Role Playing Games try to simulate the way we interact with the world and break the elements down to a few essentials. These essentials are then simplified and incorporated into the game as the designer envisions. For example, my character might be described as having 12 Strength, 15 Dexterity, 17 Intelligence, 15 Wisdom and 12 Stamina. If I tell you that the numbers  represent a relative value from 1 to 18, you would be able to guess that my character is a scrawny geek with decent reflexes.

Fortunately RPG’s usually give you a way to improve these stats, questing. It’s usually something along the lines of kill 2000 frogs and get +1 to strength. It’s also usually a one time deal just to make sure not everyone is 18 Strength.

Why am I talking about games? I wanted to point out that we also have quests in real life. They are not always called quests, the rewards are not always as clear, the goals are not as simple but the mechanism is still there. My first optional quest was college. Think of it in these terms,  I could have joined the military, improving Strength, Dexterity and Stamina but I chose to go to college for an increase in Intelligence and Wisdom. There may be some argument about how well I succeeded but that’s a different post. High school was similar but non-optional. I took up Fencing as a hobby and by sticking with it gained in Dexterity and Stamina.

If you read my previous post with the “utter social ineptitude”, you can guess if there were a score for Social Ability, engineers would tend to be very low on the scale. My personal stats (sorry, gamer for statistics) in that area were very low. There are certainly a number of quests that allow you to improve these traits. Toast Masters is an excellent program to help you to interact. Being the person I was, I chose efficiency.  That which does not kill us and all that. I joined a local renaissance festival for several years. Talk about culture shock to an engineer. Wear tights? Sing in public? Hug my neighbor? Touching was not part of the deal.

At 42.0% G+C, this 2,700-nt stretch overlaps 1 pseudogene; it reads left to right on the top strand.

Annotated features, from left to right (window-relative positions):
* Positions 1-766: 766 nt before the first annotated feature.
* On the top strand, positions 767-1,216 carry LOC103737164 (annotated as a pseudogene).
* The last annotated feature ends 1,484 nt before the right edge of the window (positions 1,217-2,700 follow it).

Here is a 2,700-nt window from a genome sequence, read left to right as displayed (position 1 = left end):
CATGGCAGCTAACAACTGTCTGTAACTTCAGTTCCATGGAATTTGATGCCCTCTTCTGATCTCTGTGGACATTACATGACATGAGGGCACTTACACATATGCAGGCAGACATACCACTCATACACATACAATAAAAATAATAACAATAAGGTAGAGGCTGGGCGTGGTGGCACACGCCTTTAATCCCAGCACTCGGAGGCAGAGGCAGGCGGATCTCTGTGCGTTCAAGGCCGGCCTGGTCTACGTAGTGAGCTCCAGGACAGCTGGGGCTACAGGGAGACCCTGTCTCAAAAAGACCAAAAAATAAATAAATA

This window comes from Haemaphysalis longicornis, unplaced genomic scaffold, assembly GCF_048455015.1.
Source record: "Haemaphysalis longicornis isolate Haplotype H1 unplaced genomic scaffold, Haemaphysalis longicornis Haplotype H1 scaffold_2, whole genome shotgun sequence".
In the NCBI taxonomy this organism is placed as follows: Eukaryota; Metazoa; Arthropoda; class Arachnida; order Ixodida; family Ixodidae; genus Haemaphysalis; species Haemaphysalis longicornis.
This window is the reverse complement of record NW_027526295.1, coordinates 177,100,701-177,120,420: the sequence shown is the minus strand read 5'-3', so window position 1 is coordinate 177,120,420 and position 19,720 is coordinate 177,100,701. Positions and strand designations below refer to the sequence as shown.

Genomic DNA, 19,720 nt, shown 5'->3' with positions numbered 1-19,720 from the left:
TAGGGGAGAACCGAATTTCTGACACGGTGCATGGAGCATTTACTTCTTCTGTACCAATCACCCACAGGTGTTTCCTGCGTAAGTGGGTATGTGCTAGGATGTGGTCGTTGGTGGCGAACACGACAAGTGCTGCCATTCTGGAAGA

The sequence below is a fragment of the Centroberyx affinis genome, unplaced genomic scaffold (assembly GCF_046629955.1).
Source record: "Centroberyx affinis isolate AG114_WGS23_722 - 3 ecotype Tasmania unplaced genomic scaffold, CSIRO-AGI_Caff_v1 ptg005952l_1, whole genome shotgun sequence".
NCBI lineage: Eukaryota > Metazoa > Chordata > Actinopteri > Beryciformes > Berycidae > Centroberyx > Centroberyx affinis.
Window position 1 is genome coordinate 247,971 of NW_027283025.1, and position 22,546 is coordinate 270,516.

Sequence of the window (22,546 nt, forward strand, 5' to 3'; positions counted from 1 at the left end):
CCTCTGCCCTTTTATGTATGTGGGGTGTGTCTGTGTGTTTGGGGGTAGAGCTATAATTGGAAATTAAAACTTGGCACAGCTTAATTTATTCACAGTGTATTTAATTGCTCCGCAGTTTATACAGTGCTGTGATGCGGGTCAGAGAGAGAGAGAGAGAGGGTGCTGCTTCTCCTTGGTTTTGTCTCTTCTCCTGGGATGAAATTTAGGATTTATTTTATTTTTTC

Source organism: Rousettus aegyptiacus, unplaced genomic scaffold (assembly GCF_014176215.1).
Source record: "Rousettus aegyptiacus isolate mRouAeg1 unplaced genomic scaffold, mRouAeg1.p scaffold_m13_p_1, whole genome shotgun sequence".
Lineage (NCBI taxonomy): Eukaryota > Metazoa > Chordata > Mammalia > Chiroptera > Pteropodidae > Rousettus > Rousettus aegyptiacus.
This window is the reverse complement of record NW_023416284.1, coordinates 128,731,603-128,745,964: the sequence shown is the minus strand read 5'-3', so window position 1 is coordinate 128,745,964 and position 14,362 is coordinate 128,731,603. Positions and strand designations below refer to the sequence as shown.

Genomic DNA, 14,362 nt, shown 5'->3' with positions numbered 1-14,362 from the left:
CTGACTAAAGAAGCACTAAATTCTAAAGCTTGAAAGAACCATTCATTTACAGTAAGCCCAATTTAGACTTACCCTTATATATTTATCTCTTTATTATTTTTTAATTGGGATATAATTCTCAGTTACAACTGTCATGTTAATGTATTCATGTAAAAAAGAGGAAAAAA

By the end of my quest, I had acquired a wife, a number of very good friends, and very different perspective on human interaction. I was even able have discussions with strangers and not break out in a cold sweat. I can even exchange hugs with non-relatives. I was however, a failure at singing, dancing and even drinking.  As I said, I started with very low stats.

After all this you’re probably still wondering what’s the point. This blog is a quest for me. My nature is still reserved, still isolated. By writing this blog, I’m forcing myself to open up and actually share thoughts, opinions, ideas and a little bit of my personal life with friends, family and total strangers. So far I’m improving my writing skills (there might be some argument there too), learning HTML, XML, Python, WordPress and a few other programs. I’m having to consider what people might find thought provoking or funny in my writing.

So far the rewards have outweighed the challenges. I’m looking forward to seeing where this blog leads me.

© 2012 – 2019, Byron Seastrunk. All rights reserved.

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